In patients with coronary artery disease and heart failure, the addition of coronary-artery bypass grafting to medical therapy has no effect on the overall risk of death from any cause, but assessment of suitability for surgery may predict survival benefit in subgroups
- Division of Cardiovascular Surgery, University Health Network, Department of Surgery, University of Toronto, Canada
- Correspondence to: Terrence M Yau
4N-470, Toronto General Hospital, 200 Elizabeth Street, ON M5G 2C4, Canada.
More than 5.8 million Americans and 500 000 Canadians are currently living with heart failure (HF). The 5-year survival rate is a dismal 40–50%. Coronary artery disease (CAD) is the most common cause of HF, but the role of coronary artery bypass surgery (CABG) in HF has never been definitively established.
The Surgical Treatment for Ischaemic HF trial aimed to determine whether CABG improves survival in patients with CAD and impaired left ventricular (LV) function (hypothesis 1). A total of 1212 adults with CAD amenable to CABG and left ventricular ejection fraction (LVEF) ≤35% were enrolled from 127 sites across 26 countries. The original intended enrolment of 2000 patients was revised due to slow enrolment rates, necessitating an increase in the duration of follow-up from 3 to 5 years. Patients without significant left main (LM) stenosis and having Canadian Cardiovascular Society (CCS) class I–II symptoms could be enrolled into either stratum A or B. Patients who were judged to be candidates for surgical ventricular remodelling (SVR) were placed into stratum B and randomised to one of three arms: medical therapy, medical therapy+CABG or medical therapy+CABG+SVR. Otherwise, they were assigned to stratum A and randomised to either medical therapy or medical therapy+CABG.
In this trial, 17% of the medical group underwent CABG, while only 9% of CABG patients crossed over to medical treatment. An intention-to-treat analysis demonstrated no significant difference between the two groups (CABG, no CABG) in the primary outcome of all-cause mortality. When as-treated and per-protocol analyses were performed, the HRs for the primary outcome with CABG were 0.70 and 0.76 respectively (both were statistically significant). All secondary outcome measures, except for 30-day mortality, favoured CABG.
The investigators are to be applauded for having conducted an extremely large and complex trial in a difficult patient population. The randomisation process within each stratum was stringent, reflected in balanced demographic and clinical characteristics. Although this study may be interpreted as a trial to assess the benefit of CABG in HF patients, it is important to note that a large group of patients with HF and preserved systolic function, accounting for as many as 30–40% of HF hospital admissions, were not captured.
In addition, LVEF was measured as far as 3 months pre-enrolment. The 17% of medical patients who crossed over to surgery at a median interval of 142 days may have benefited from medical optimisation, resulting in interval improvement in LVEF and a reduced risk profile at the time of surgery. This would cause a bias in the results in favour of the medical group. The imbalance in crossover rates leading to a diminishment of the treatment effect of CABG by intention-to-treat analysis has been well recognised by the trial investigators and various editorialists.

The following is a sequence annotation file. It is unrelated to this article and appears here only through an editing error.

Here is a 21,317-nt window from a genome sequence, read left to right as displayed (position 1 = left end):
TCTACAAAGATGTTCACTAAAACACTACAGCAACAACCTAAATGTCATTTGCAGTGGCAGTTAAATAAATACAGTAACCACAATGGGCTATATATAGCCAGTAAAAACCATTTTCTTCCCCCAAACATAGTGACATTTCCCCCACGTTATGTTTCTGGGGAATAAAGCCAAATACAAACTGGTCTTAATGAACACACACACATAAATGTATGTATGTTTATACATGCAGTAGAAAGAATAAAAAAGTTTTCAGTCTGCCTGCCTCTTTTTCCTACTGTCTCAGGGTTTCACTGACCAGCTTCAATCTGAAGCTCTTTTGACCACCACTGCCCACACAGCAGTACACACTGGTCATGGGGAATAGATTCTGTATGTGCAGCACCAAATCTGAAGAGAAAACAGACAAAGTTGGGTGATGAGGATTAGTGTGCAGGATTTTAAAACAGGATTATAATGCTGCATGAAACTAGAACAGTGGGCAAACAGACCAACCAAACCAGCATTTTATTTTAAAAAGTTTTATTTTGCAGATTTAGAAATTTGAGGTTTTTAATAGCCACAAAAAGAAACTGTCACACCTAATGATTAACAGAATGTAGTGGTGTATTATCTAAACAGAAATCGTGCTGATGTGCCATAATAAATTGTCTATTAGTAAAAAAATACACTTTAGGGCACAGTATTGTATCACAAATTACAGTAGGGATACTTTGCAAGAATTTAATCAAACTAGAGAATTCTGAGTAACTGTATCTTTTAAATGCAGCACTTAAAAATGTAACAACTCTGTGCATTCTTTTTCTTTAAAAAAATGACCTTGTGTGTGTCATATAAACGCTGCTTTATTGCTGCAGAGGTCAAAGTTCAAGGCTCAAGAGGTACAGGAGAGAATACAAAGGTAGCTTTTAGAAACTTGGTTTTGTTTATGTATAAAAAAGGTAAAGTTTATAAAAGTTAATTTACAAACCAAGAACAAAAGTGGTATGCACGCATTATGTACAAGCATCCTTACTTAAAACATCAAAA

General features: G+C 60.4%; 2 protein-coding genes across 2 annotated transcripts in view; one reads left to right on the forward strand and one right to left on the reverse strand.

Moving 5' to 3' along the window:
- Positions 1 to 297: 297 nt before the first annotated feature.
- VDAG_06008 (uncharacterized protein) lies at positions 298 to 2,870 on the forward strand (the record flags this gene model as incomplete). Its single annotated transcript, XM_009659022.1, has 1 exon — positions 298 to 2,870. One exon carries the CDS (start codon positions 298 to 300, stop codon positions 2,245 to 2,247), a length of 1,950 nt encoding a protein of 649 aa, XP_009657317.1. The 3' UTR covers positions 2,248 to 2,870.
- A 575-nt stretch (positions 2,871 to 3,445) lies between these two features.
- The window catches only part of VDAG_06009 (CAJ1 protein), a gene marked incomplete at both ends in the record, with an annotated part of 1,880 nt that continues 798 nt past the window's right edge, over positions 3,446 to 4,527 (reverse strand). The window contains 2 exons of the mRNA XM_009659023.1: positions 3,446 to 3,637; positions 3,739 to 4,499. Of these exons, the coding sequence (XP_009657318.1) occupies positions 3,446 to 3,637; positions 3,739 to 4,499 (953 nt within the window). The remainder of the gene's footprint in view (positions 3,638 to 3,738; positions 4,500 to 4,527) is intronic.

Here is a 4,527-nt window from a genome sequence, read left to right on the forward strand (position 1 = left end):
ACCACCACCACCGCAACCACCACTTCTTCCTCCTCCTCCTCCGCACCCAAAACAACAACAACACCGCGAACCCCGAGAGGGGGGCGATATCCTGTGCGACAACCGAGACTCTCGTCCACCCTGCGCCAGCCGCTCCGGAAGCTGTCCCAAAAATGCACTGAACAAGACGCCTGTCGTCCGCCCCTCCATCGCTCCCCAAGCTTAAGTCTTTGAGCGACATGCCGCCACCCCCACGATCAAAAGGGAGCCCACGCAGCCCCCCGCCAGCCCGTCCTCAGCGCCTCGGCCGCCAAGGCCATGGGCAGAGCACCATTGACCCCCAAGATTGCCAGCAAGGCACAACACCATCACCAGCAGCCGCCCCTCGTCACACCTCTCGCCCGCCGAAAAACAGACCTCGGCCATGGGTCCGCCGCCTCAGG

Patients were excluded from the study by virtue of LVEF, LM stenosis and CCS class, whose measurements are subject to interpretation. Without a registry and screening-to-enrolment ratios, it is difficult to know what proportion of those excluded in fact underwent surgery. This potential selection bias may be further compounded by stratum assignment. Patients assigned to stratum A had a 50:50 chance of receiving either medical treatment alone or with CABG, while those assigned to stratum B had a 67% chance of undergoing CABG. The decision to assign a patient into stratum B was based on ‘dominant akinesis/dyskinesis of the anterior LV wall amenable to SVR’. If a surgeon believes that the patient is likely to benefit from and survive the surgery, assignment into stratum B ensures that the patient is more likely to undergo an operation. An assignment bias of this sort would be expected to result in a greater advantage of CABG in stratum B versus stratum A. Indeed, the HRs for death from any cause were 0.94 for CABG in stratum A, but 0.48, favouring CABG, in stratum B (p value 0.01). If the number of patients enrolled into stratum B (n=216) rivalled that of stratum A (n=1061), the conclusions of the trial might well have been different.
As a result of this landmark trial, the ACCF/AHA guidelines were modified from their 2004 recommendations to consider CABG for improving survival in patients with severe LV dysfunction1. The decision to operate resides evermore so on the judgement of clinicians in their comprehensive review of the individual patient. If one judges a patient to be a good surgical candidate, CABG will likely provide a mortality benefit. If one judges a patient to be a poor surgical candidate, a decision to provide best medical therapy alone is now rooted more in evidence and less in uncertainty.